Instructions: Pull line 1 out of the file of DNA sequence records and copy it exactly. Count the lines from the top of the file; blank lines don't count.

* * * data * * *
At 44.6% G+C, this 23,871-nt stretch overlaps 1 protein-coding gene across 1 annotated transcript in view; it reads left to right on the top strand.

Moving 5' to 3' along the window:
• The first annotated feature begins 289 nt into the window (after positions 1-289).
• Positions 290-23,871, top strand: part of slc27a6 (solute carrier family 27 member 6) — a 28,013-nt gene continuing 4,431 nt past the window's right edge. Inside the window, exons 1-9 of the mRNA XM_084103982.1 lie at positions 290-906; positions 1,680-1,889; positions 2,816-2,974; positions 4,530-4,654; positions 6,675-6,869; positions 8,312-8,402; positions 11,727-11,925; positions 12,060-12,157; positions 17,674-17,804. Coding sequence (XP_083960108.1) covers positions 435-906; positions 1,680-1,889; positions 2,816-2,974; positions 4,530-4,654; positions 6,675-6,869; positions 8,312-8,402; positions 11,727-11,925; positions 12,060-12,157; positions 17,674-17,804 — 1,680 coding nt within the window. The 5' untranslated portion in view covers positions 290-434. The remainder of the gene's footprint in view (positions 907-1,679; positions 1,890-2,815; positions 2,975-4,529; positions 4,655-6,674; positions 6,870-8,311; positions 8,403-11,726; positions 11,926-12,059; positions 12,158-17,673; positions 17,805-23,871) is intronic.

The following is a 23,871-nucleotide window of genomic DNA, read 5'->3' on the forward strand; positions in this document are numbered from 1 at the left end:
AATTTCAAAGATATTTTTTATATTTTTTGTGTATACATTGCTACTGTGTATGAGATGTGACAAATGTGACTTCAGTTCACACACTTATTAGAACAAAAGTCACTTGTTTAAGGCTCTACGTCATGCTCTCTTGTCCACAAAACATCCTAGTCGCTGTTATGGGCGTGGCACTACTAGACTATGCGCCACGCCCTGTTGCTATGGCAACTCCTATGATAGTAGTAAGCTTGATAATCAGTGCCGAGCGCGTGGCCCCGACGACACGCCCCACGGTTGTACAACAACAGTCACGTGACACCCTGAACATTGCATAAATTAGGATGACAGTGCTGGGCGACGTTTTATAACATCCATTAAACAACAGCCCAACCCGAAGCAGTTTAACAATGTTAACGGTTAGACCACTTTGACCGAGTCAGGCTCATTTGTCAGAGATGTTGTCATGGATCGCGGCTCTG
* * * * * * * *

At 44.6% G+C, this 23,871-nt stretch overlaps 1 protein-coding gene across 1 annotated transcript in view; it reads left to right on the top strand.